We Are Scum and We Belong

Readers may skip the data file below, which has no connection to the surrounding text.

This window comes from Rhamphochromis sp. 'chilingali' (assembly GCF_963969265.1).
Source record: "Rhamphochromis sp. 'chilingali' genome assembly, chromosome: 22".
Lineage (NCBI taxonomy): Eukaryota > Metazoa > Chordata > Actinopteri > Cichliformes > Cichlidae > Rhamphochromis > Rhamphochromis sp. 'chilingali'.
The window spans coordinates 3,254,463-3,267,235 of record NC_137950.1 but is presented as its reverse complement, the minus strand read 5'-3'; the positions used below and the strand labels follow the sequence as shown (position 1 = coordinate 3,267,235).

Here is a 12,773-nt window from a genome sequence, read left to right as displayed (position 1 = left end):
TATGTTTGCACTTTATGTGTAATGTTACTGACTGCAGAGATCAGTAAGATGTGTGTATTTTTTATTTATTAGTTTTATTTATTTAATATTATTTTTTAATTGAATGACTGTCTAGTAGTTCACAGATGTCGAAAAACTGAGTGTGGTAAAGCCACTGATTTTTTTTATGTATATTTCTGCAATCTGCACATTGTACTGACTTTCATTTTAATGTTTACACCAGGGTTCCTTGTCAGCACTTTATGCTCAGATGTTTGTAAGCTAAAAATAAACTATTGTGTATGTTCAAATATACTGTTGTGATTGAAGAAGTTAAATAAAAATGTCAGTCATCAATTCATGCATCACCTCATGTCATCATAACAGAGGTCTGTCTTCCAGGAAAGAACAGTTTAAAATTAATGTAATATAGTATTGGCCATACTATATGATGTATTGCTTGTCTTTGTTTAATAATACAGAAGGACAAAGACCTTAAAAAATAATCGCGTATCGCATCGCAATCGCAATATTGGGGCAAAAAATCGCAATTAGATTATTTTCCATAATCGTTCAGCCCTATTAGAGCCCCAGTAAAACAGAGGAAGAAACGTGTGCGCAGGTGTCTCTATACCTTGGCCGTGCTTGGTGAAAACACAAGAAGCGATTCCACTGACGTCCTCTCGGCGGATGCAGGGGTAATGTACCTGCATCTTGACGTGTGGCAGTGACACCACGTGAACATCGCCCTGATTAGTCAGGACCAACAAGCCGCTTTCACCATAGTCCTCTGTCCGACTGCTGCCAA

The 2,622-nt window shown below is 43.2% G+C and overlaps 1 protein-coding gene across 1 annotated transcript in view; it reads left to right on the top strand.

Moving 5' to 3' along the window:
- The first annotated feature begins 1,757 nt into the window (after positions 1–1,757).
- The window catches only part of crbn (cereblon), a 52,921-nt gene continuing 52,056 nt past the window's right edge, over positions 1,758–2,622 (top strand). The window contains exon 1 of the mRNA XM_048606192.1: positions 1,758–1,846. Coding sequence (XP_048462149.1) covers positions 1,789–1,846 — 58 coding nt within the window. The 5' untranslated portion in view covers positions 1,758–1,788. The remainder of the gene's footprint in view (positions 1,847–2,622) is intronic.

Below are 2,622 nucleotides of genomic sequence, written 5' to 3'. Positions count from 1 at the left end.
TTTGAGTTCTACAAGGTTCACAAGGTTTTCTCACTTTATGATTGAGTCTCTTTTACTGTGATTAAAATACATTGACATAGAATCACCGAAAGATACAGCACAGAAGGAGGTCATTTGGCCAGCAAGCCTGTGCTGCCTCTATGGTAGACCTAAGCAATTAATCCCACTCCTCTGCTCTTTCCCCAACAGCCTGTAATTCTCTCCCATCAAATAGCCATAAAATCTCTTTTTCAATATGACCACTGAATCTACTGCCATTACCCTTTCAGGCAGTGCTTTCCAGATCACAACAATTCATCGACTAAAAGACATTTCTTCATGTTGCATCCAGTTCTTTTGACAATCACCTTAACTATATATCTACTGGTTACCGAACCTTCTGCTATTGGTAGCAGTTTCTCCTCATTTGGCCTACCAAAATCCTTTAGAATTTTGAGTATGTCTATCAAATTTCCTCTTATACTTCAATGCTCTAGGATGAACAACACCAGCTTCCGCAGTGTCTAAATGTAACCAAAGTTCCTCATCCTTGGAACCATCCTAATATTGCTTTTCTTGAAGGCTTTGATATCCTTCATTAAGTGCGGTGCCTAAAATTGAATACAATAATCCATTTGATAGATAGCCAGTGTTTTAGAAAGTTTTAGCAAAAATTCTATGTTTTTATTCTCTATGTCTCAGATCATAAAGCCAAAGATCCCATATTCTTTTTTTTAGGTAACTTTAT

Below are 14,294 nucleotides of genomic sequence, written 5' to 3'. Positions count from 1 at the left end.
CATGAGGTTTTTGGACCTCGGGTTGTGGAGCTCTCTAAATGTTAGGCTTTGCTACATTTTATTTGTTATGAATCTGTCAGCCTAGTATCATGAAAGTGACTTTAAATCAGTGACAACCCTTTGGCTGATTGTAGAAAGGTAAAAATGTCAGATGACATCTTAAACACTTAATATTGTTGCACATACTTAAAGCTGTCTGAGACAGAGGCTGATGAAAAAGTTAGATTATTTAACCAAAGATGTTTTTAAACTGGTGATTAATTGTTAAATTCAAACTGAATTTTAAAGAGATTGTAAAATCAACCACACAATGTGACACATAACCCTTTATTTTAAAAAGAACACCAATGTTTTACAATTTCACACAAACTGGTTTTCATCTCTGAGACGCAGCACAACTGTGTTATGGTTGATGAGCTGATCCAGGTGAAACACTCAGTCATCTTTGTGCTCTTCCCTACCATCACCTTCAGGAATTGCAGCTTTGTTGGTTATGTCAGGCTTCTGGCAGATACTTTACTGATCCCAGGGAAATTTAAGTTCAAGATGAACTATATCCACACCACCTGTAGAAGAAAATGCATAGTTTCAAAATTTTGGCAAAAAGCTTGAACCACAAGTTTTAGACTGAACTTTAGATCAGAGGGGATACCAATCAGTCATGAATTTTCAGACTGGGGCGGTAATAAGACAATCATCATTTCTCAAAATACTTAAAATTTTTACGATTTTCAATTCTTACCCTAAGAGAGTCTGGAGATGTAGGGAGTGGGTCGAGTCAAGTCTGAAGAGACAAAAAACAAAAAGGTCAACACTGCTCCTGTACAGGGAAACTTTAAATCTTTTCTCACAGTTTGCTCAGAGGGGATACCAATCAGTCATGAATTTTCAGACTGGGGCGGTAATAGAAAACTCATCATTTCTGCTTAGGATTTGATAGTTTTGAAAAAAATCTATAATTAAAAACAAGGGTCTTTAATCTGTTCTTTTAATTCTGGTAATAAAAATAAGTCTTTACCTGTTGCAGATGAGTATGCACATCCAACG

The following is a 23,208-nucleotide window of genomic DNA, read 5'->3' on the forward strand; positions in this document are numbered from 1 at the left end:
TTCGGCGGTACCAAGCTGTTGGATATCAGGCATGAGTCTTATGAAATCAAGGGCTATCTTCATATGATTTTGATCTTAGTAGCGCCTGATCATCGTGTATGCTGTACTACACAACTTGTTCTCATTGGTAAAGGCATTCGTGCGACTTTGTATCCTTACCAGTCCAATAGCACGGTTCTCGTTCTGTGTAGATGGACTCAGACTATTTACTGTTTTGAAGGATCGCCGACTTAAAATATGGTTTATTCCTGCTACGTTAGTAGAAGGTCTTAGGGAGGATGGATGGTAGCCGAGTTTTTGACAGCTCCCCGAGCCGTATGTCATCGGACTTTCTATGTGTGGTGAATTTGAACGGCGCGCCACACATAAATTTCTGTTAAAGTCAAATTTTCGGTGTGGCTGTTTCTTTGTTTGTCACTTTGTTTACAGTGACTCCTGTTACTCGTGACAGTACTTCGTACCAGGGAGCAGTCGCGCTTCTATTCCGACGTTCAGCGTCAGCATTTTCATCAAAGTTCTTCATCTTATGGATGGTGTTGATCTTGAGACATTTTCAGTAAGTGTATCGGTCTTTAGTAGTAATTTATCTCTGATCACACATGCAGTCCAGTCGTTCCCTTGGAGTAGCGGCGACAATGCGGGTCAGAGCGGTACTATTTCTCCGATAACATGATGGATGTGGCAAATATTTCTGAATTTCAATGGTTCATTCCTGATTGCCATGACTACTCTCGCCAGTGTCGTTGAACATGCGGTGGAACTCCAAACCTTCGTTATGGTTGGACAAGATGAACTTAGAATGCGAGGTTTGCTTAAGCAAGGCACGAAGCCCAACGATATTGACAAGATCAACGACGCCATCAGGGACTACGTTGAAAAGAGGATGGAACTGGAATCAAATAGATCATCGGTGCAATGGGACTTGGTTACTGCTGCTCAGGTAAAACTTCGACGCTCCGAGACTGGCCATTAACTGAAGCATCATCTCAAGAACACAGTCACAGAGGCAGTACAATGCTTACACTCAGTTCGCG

The atmosphere in the park is heavy. Several police officers and park rangers stand nearby, ensuring that bags are being packed and that everyone is moving along. It’s been a good afternoon, nonetheless. I meet a young couple named after trees, both deciduous and coniferous, whose dogs know who to bark at and who to sniff approvingly. Rounding the corner in front of the library I run into a friend. He warns me to be gentle with his arm which is suffering from an abscess. I’m reminded of an old John Prine lyric, “There’s a hole in daddy’s arm where all the money goes…” He is visibly disappointed as he explains that he has slipped back into old habits, yet he is hopeful, “I’m not going to fall back in as far.” I assure him that he is capable of making positive changes in his life and ask how we can best support him. He tells me, “I really need my father.” Whether that be earthly, biological, surrogate, or heavenly, I don’t know. I walk with him for a time and pray that he encounter ones that are loving and safe. He is shuffling madly across the lawn, his arms full of blankets and bags and his hood pulled down low across his face, a shrouded saint scrambling in search of his next fix. Another friend rides up on a BMX bike and he scurries away, lost in the throng of rush hour commuters, his spirit joining theirs in the chase for fulfillment. They say you can’t fix what’s not broke. Neither can you mend what’s broken with an easy fix. The bike falls to the ground as he sits down on a park bench and unburdens himself of the pack on his back. I offer a sack of cookies, an apple, and a smile, the weight of which he is quick to accept. It’s the weight of weariness, a heaviness of heart that he longs to be free from. He moves his sunglasses from the brim of his hat down over his eyes, hoping to hide the sadness that is clear in them. Motioning to the cops and park rangers, he tells me they have been there since morning. “I don’t know where they want us to go, all we have are public parks. There’s no place for us.” I join him on the bench, our hearts joining in rhythm, syncing and sinking. As I assure him that he belongs, and as I do so I am reminded that I belong. These are my people, this is my place, we are given to one another. “To this very hour we go hungry and thirsty, we are in rags, we are brutally treated, we are homeless. We work hard with our own hands. When we are cursed, we bless; when we are persecuted, we endure it; when we are slandered, we answer kindly. We have become the scum of the earth, the garbage of the world—right up to this moment”, despised and thrown away in Denver, Colorado, Civic Center Park. Lord, have mercy on us and grant us strength, that our endurance bring glory to your name. Amen.